Stack Computers: the new wave © Copyright 1989, Philip Koopman, All Rights Reserved.
Chapter 6. Understanding Stack Machines
There are three components to the performance of processing interrupts. The first component is the amount of time that elapses between the time that an interrupt request is received by the processor and the time that the processor takes action to begin processing the interrupt service routine. This delay is called interrupt latency.
The second component of interrupt service performance is interrupt processing time. This is the amount of time that the processor spends actually saving the machine state of the interrupted job and diverting execution to the interrupt service routine. Usually the amount of machine state saved is minimal, on the presumption that the interrupt service routine can minimize costs by saving only those additional registers that it plans to use. Sometimes, one sees the term "interrupt latency" used to describe the sum of these first two components.
The third component of interrupt service performance is what we shall call state saving overhead. This is the amount of time taken to save machine registers that are not automatically saved by the interrupt processing logic, but which must be saved in order for the interrupt service routine to do its job. The state saving overhead can vary considerably, depending upon the complexity of the interrupt service routine. In the extreme case, state saving overhead can involve a complete context switch between multi-tasking jobs.
Of course, the costs of restoring all the machine state and returning to the interrupted routine are a consideration in determining overall system performance. We shall not consider them explicitly here, since they tend to be roughly equal to the state saving time (since everything that is saved must be restored), and are not as important in meeting a time-critical deadline for responding to an interrupt.
CISC machines may have instructions which take a very long time to execute, degrading interrupt response latency performance. Stack machines, like RISC machines, can have a very quick interrupt response latency. This is because most stack machine instructions are only a single cycle long, so at worst only a few clock cycles elapse before an interrupt request is acknowledged and the interrupt is processed.
Once the interrupt is processed, however, the difference between RISC and stack machines becomes apparent. RISC machines must go through a tricky pipeline saving procedure upon recognizing an interrupt, as well as a pipeline restoring procedure when returning from the interrupt, in order to avoid losing information about partially processed instructions. Stack machines, on the other hand, have no instruction execution pipeline, so only the address of the next instruction to be executed needs to be saved. This means that stack machines can treat an interrupt as a hardware generated procedure call. Of course, since procedure calls are very fast, interrupt processing time is very low.
There is one possible problem with stack machine interrupt response latency. That is the issue of streamed instructions and microcoded loops.
Streamed instructions are used to repetitively execute an operation such as writing the top data stack element to memory. These instructions are implemented using an instruction repeat feature on the NC4016 and RTX 2000, an instruction buffer on the M17, and microcoded loops on the CPU/16 and RTX 32P. These primitives are very useful since they can be used to build efficient string manipulation primitives and stack underflow/overflow service routines. The problem is that, in most cases, these instructions are also non-interruptible.
One solution is to make these instructions interruptible with extra control hardware, which may increase processor complexity quite a bit. A potentially hard problem that non-stack processors have with this solution is the issue of saving intermediate results. With a stack processor this is not a problem, since intermediate results are already resident on a stack, which is the ideal mechanism for saving state during an interrupt.
Another approach that is used by stack processors is to use a software restriction on the size of the repeat count allowed to be used with streaming instructions. This means that if a block of 100 characters is to be moved in memory, the action may be accomplished by moving several groups of 8 characters at a time. This keeps interrupt latency reasonable without sacrificing much performance. As expected, there is a tradeoff between absolute machine efficiency (with long streamed instructions) and interrupt response latency.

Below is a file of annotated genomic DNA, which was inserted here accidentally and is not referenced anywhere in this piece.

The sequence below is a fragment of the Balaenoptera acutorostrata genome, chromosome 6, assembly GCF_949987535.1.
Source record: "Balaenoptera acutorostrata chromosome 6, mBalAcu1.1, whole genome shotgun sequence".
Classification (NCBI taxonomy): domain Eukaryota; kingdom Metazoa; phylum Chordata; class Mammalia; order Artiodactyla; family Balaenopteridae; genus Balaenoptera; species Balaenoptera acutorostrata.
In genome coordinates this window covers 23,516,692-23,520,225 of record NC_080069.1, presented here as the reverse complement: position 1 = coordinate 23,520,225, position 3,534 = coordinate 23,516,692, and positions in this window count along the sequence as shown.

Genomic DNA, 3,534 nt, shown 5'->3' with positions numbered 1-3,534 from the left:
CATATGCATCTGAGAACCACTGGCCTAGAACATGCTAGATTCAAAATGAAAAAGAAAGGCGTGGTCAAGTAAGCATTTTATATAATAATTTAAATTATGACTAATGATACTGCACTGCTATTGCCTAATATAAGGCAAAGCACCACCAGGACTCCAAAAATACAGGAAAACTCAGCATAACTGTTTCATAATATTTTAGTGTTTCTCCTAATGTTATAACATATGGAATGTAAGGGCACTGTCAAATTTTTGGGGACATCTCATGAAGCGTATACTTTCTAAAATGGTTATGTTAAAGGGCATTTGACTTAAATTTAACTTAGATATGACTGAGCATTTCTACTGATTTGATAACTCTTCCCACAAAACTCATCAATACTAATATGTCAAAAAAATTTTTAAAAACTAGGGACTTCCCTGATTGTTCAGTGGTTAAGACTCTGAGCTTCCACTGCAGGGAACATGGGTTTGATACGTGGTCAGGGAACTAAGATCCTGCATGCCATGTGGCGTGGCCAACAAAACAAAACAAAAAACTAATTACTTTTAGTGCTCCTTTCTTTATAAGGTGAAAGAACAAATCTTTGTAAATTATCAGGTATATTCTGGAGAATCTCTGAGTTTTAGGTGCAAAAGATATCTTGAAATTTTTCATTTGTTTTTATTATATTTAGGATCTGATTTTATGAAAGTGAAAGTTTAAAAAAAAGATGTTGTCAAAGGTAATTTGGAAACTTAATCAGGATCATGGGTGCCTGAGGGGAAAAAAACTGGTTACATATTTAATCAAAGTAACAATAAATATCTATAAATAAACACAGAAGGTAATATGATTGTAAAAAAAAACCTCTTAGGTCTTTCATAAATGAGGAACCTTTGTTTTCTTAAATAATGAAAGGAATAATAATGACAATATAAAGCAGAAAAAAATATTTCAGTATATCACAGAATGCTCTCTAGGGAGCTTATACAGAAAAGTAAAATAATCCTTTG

In microcoded machines, the tradeoffs are much the same. However, there is a very simple microcode strategy to provide the best of both worlds which is designed into the RTX 32P commercial version. This strategy is having a condition code bit visible to the microcode indicating whether an interrupt is pending. At each iteration of a microcoded loop, the interrupt pending bit is tested, with no cost in execution time. If no interrupt is pending, another iteration is made through the loop. If an interrupt is pending, the address of the streamed instruction is pushed onto the return stack as the address to be executed upon return from the interrupt, and the interrupt is allowed to be processed. As long as the streamed instruction keeps all its state on the stack (which is simple with an operation such as a character block move), there is very little overhead associated with this method when processing an interrupt, and no overhead during normal program execution.
Let us examine three different degrees of state saving required by different interrupt categories: fast interrupts, lightweight threads for multi-tasking, and full context switching.
Fast interrupts are the kind most frequently seen at run time. These interrupts do things such as add a few milliseconds to the time-of-day counter, or copy a byte from an input port to a memory buffer. When conventional machines handle this kind of interrupt, they must usually save two or three registers in program memory to create working room in the register file. In stack machines, absolutely no state saving is required. The interrupt service routine can simply push its information on top of the stack without disturbing information from the program that was interrupted. So, for fast service interrupts, stack machines have zero state saving overhead.
Lightweight threads are tasks in a multi-tasking system which have a similar execution strategy as the interrupts just described. They can reap the benefits of multi-tasking without the cost of starting and stopping full-fledged processes. A stack machine can implement lightweight threads simply by requiring that each task run a short sequence of instructions when invoked, then relinquish control to the central task manager. This can be called non-preemptive, or cooperative task management. If each task starts and stops its operation with no parameters on the stack, there is no overhead for context switches between tasks. The cost for this method of multi-tasking is essentially zero, since a task only relinquishes its control to the task manager at a logical breaking point in the program, where the stack probably would have been empty anyway.